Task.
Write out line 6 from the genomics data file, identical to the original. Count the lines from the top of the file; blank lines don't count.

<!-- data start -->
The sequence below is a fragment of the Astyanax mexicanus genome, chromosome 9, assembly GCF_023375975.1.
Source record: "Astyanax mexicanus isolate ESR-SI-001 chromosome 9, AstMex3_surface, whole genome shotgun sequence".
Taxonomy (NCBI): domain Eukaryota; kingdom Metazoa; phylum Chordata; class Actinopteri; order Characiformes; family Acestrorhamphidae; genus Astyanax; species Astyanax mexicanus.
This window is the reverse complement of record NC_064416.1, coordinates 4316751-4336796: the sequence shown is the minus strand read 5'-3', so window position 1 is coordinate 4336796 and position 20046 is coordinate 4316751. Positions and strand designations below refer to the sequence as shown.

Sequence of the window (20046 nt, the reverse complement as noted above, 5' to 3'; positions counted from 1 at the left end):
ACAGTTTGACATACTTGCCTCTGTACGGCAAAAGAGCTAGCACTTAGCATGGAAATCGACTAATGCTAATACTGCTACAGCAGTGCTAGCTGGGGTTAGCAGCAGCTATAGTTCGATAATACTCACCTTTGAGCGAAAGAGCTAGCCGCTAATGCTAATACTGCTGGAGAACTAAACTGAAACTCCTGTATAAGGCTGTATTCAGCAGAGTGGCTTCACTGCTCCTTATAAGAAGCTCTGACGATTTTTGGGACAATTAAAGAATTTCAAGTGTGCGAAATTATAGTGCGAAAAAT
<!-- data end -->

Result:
ACAGTTTGACATACTTGCCTCTGTACGGCAAAAGAGCTAGCACTTAGCATGGAAATCGACTAATGCTAATACTGCTACAGCAGTGCTAGCTGGGGTTAGCAGCAGCTATAGTTCGATAATACTCACCTTTGAGCGAAAGAGCTAGCCGCTAATGCTAATACTGCTGGAGAACTAAACTGAAACTCCTGTATAAGGCTGTATTCAGCAGAGTGGCTTCACTGCTCCTTATAAGAAGCTCTGACGATTTTTGGGACAATTAAAGAATTTCAAGTGTGCGAAATTATAGTGCGAAAAAT